The six-story clock tower at Schering-Plough’s facility is a town landmark, and its preservation was therefore of critical importance to the community. When Schering-Plough observed cracking and leaks at the 1930s building, they became concerned about the integrity of the brick facade.
Hoffmann Architects began with a detailed investigation into the causes of building distress. The clock tower facade showed significant deterioration, including corrosion of steel support columns. Signs of masonry distress throughout the original portion of the building included cracking, displaced bricks, and loose and cracked mortar joints. Vertical expansion joints also exhibited failures, with dry, stiff sealant that no longer adhered properly to the substrate.
To deal with the compound moisture, structural, and aesthetic problems, Schering-Plough elected to completely re-skin the original building, including the clock tower. The entire existing facade was replaced. Exterior walls at the front entrance were redesigned to eliminate an obsolete elevator shaft, and rusted single-pane windows were replaced with high-performance ones. Insulated cavity wall construction proved both cost-effective and energy efficient, while maintaining the building’s original appearance.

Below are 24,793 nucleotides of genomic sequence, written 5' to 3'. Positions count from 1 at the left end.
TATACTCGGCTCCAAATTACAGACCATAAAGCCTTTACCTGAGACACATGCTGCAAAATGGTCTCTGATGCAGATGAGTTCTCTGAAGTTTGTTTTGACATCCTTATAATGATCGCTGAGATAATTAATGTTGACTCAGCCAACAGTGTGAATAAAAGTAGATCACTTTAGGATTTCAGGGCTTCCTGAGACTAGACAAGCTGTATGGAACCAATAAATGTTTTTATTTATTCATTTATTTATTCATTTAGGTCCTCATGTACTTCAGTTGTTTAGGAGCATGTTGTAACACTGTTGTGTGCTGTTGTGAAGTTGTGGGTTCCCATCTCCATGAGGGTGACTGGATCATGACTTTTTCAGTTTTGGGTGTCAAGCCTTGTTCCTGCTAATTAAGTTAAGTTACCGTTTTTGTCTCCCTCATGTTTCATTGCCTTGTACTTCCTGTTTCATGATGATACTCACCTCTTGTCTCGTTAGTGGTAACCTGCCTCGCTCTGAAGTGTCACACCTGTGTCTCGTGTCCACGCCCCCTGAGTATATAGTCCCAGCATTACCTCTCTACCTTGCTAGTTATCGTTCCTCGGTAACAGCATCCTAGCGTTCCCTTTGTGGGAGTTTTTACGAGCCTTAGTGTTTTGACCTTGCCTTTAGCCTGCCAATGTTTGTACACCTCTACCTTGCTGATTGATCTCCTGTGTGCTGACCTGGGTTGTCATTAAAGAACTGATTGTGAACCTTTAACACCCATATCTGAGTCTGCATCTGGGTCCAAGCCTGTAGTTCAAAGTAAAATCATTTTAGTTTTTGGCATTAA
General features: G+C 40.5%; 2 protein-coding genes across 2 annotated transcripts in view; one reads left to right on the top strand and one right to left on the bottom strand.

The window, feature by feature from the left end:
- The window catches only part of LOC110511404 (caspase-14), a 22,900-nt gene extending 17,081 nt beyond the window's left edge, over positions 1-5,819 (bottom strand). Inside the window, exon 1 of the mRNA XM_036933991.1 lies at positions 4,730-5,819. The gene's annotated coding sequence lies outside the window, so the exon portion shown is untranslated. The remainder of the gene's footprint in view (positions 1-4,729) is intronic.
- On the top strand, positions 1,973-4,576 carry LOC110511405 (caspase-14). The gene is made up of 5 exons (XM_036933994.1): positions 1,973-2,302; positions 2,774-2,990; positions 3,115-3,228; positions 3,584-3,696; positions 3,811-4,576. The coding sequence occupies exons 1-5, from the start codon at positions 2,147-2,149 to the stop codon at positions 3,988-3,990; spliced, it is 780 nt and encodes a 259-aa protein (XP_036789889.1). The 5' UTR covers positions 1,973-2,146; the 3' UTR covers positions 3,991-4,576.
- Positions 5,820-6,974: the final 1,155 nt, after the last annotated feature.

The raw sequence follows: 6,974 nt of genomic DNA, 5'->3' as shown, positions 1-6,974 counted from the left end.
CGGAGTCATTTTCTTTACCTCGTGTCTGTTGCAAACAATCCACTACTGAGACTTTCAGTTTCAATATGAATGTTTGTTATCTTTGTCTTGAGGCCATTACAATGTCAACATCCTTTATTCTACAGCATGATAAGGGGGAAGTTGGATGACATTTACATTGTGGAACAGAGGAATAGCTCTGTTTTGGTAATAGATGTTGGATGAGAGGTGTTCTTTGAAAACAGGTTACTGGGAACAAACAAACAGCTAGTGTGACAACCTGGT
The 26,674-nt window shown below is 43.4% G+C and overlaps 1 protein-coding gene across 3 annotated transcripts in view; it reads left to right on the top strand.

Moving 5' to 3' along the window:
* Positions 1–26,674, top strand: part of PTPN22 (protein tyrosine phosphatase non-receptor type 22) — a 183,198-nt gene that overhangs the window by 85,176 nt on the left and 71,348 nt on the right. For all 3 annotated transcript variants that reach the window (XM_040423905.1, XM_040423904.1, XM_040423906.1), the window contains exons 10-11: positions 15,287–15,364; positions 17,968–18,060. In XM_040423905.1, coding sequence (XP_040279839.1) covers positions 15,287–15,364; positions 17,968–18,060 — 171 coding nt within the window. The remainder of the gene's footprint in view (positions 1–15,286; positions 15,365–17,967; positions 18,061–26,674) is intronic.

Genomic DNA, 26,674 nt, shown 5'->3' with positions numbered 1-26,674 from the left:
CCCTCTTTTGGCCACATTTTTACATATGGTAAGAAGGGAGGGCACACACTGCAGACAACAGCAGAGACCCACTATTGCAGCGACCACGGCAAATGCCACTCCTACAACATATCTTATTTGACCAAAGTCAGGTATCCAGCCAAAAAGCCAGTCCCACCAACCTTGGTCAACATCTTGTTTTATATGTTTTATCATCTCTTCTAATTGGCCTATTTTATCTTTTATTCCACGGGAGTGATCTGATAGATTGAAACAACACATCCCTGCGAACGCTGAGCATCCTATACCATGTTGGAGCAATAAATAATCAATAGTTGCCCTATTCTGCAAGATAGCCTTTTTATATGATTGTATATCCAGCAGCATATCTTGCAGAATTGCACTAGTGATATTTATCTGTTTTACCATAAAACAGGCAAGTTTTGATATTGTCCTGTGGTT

One might expect such a comprehensive reconstruction to stretch out over a period of years, but usage demands placed the project on a fast-track schedule. The entire facade reconstruction was completed in less than nine months, with design documents done in just 13 days. Hoffmann Architects coordinated exterior restoration with concurrent interior fit-outs to move the project forward with optimal efficiently and appropriate integration of building components.
Ultimately, the new masonry exterior proved resilient and stately, restoring the facility’s prominence in the architectural landscape and creating a more pleasant work environment for occupants.